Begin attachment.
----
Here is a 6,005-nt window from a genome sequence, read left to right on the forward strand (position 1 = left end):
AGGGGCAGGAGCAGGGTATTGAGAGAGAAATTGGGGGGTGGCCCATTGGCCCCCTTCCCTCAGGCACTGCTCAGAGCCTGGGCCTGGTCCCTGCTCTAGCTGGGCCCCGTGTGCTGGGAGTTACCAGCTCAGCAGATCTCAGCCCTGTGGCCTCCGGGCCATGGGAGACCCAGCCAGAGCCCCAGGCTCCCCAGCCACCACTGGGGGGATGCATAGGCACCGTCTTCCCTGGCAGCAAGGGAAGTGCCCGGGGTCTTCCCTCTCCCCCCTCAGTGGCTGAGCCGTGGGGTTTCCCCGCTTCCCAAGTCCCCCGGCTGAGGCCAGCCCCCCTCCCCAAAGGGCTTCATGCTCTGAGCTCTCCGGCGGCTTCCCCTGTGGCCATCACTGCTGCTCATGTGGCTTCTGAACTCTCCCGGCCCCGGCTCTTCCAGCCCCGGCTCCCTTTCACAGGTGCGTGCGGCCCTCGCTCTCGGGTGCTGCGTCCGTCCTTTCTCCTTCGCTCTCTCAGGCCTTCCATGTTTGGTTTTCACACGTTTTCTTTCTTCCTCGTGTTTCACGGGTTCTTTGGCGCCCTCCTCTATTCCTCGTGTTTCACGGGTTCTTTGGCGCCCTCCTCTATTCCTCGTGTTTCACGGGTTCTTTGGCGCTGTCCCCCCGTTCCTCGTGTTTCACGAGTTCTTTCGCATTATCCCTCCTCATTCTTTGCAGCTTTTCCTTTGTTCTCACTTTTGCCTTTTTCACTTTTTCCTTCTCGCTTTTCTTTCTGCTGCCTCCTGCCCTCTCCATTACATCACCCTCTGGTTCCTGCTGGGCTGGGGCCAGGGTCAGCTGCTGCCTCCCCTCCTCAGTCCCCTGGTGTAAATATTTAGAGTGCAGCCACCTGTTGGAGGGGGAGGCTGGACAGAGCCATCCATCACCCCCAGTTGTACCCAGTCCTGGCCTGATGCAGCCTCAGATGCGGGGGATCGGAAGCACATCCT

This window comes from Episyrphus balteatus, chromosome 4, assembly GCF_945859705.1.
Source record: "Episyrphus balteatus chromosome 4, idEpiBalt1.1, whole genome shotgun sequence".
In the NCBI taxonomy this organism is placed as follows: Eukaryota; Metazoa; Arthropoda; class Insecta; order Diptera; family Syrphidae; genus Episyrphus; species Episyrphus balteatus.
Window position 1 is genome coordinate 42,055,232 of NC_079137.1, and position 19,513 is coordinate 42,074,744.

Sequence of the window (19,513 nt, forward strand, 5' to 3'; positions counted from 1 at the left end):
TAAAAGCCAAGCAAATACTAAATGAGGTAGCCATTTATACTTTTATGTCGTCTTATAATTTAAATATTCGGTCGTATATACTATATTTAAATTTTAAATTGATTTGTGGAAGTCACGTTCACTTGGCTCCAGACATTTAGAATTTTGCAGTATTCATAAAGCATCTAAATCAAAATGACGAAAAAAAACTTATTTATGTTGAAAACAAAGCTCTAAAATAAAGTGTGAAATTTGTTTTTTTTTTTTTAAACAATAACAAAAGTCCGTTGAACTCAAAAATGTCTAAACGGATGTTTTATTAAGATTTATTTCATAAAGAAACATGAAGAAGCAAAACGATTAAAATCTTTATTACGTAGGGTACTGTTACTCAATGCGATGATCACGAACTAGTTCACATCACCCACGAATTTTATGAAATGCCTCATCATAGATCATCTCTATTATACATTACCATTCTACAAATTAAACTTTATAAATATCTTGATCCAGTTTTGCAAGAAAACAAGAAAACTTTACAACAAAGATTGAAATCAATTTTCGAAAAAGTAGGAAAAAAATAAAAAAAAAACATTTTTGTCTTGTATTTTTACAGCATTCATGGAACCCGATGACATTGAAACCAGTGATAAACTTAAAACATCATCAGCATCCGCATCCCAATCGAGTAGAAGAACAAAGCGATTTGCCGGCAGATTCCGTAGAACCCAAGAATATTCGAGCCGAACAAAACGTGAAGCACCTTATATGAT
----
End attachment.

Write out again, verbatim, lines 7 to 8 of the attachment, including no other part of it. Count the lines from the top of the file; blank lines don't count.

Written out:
Sequence of the window (19,513 nt, forward strand, 5' to 3'; positions counted from 1 at the left end):
TAAAAGCCAAGCAAATACTAAATGAGGTAGCCATTTATACTTTTATGTCGTCTTATAATTTAAATATTCGGTCGTATATACTATATTTAAATTTTAAATTGATTTGTGGAAGTCACGTTCACTTGGCTCCAGACATTTAGAATTTTGCAGTATTCATAAAGCATCTAAATCAAAATGACGAAAAAAAACTTATTTATGTTGAAAACAAAGCTCTAAAATAAAGTGTGAAATTTGTTTTTTTTTTTTTAAACAATAACAAAAGTCCGTTGAACTCAAAAATGTCTAAACGGATGTTTTATTAAGATTTATTTCATAAAGAAACATGAAGAAGCAAAACGATTAAAATCTTTATTACGTAGGGTACTGTTACTCAATGCGATGATCACGAACTAGTTCACATCACCCACGAATTTTATGAAATGCCTCATCATAGATCATCTCTATTATACATTACCATTCTACAAATTAAACTTTATAAATATCTTGATCCAGTTTTGCAAGAAAACAAGAAAACTTTACAACAAAGATTGAAATCAATTTTCGAAAAAGTAGGAAAAAAATAAAAAAAAAACATTTTTGTCTTGTATTTTTACAGCATTCATGGAACCCGATGACATTGAAACCAGTGATAAACTTAAAACATCATCAGCATCCGCATCCCAATCGAGTAGAAGAACAAAGCGATTTGCCGGCAGATTCCGTAGAACCCAAGAATATTCGAGCCGAACAAAACGTGAAGCACCTTATATGAT